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- Does that help?Oct 8, 2014
- Thanksbut to me this looks like allowing as well any DRM clauses. Why don't include a statement as clear as the one I quoted?Oct 8, 2014
- Marius: erm how do you read it that way? "The license may prohibit distribution of the work in a manner where technical measures impose restrictions on the exercise of otherwise allowed rights."
That's pretty clear: it allows licenses to prohibit DRM stuff - not to allow it. "[Open] Licenses may prohibit .... technical measures ..."Oct 8, 2014
- Yes, "may" not "must", that is the problem. This definition allows so called open data with DRM topping on it. Still waiting for an answer to the question I asked: why do you think about the explicit text quote I mentioned? Repeating it here: "You may not offer or impose any additional or different terms or conditions on, or apply any Effective Technological Measures to, the Licensed Material if doing so restricts exercise of the Licensed Rights by any recipient of the Licensed Material." [source CC 4.0 licence: in Section 2/Scope/a. Licence grant/5]Oct 8, 2014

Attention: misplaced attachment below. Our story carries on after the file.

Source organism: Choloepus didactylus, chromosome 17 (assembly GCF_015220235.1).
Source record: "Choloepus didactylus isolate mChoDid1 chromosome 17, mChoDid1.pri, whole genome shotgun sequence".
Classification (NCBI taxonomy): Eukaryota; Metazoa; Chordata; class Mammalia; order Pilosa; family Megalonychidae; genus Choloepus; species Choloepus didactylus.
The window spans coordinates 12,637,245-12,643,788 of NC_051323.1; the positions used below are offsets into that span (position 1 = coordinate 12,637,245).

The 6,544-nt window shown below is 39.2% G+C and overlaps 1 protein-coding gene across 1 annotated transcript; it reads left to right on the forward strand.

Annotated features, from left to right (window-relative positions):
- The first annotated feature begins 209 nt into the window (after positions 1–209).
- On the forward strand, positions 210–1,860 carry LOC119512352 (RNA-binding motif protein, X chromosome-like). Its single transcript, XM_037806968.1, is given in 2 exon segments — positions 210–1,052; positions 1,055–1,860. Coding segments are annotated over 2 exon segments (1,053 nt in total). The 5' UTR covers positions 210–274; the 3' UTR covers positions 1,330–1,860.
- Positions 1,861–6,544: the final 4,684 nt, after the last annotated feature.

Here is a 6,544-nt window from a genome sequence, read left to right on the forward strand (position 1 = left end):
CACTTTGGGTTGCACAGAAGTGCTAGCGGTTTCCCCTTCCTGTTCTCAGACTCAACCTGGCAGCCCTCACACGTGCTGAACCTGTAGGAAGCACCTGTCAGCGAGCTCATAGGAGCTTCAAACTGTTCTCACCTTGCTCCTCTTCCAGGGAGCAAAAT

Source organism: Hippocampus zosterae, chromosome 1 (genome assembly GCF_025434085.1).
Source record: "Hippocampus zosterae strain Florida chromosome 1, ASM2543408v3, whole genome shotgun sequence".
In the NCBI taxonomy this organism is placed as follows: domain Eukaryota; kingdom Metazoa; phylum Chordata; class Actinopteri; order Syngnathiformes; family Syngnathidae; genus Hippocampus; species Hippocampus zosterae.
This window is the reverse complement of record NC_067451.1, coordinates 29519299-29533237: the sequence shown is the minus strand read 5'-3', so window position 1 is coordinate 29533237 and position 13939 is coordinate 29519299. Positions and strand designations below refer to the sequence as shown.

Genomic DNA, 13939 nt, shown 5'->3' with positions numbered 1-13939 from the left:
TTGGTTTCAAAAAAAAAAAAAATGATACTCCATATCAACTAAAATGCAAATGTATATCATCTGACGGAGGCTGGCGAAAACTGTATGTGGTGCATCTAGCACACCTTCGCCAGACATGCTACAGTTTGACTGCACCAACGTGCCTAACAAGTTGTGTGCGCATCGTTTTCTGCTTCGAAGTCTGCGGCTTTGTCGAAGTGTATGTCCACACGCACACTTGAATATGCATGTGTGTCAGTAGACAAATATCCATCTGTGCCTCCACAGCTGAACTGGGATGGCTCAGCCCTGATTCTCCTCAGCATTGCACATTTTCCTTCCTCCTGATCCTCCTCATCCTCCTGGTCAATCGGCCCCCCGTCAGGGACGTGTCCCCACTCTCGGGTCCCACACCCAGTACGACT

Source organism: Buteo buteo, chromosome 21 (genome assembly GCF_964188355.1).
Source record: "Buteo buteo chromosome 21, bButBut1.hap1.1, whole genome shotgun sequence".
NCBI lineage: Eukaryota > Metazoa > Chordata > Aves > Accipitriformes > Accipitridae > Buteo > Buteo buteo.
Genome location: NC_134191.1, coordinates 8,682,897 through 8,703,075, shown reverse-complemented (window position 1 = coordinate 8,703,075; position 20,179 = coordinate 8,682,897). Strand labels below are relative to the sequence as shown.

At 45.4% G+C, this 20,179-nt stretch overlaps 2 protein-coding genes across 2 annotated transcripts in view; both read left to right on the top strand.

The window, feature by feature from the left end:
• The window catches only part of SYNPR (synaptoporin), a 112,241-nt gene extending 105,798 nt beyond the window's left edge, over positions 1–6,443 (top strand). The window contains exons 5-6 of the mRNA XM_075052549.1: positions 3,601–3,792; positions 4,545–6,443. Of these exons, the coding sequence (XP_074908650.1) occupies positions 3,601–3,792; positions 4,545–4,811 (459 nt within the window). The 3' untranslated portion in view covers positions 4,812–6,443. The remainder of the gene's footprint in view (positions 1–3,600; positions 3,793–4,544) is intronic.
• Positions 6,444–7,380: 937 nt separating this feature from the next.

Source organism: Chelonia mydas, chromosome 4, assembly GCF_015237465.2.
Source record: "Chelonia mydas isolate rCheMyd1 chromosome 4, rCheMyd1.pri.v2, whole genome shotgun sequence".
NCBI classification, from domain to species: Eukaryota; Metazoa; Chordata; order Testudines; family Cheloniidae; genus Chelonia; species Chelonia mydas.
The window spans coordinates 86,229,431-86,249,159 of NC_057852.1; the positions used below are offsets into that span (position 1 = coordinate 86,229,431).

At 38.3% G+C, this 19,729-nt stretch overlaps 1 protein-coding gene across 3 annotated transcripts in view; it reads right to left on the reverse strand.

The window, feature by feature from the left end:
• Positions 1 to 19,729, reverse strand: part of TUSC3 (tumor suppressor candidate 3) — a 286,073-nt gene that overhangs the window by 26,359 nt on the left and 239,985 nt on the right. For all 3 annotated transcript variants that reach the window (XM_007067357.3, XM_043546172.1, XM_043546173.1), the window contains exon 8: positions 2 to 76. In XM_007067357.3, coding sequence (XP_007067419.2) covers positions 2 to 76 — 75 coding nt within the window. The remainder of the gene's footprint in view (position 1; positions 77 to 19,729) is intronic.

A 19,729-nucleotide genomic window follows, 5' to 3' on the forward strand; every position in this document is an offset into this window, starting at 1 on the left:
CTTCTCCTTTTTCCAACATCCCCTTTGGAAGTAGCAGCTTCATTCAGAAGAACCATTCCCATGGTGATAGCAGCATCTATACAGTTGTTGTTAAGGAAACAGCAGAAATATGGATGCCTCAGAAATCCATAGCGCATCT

- Marius: so are you saying your unhappy because the Definition fails to require that all "open licenses" explicitly prohibit DRM? That would seem a bit of a strong thing to require - its one thing to allow people to do that but its another to require it in every license. Remember the Definition is not a license but a set of principles (a standard if you like) that open works (data, content etc) and open licenses for data and content must conform to.Oct 9, 2014
- Rufus, I don't like this definition of open because I believe it is void of content: can't be open with locks on it. No baby talk can convince me of the contrary, but arguments can, if there are any. The same question you ask can be reformulated for any of the places where you use "must".
I have no horse in this race, because I'm more in the OA than in open data, so there may be subtleties which escape me, like for example why exactly not any CC license is good for open data. I ask this only by curiosity. The gist of the matter in this exchange is that DRM and future measures, which will surely appear out from the brains of interested parts, are today more important than the copyright. It's the combination of DRM with authority/vanity arguments which will herd the mass of research authors into the arms of publishers. Once there, the authors will pay the publisher for nothing but vanity points, and they (the authors) will still believe that their data is open.Oct 9, 2014
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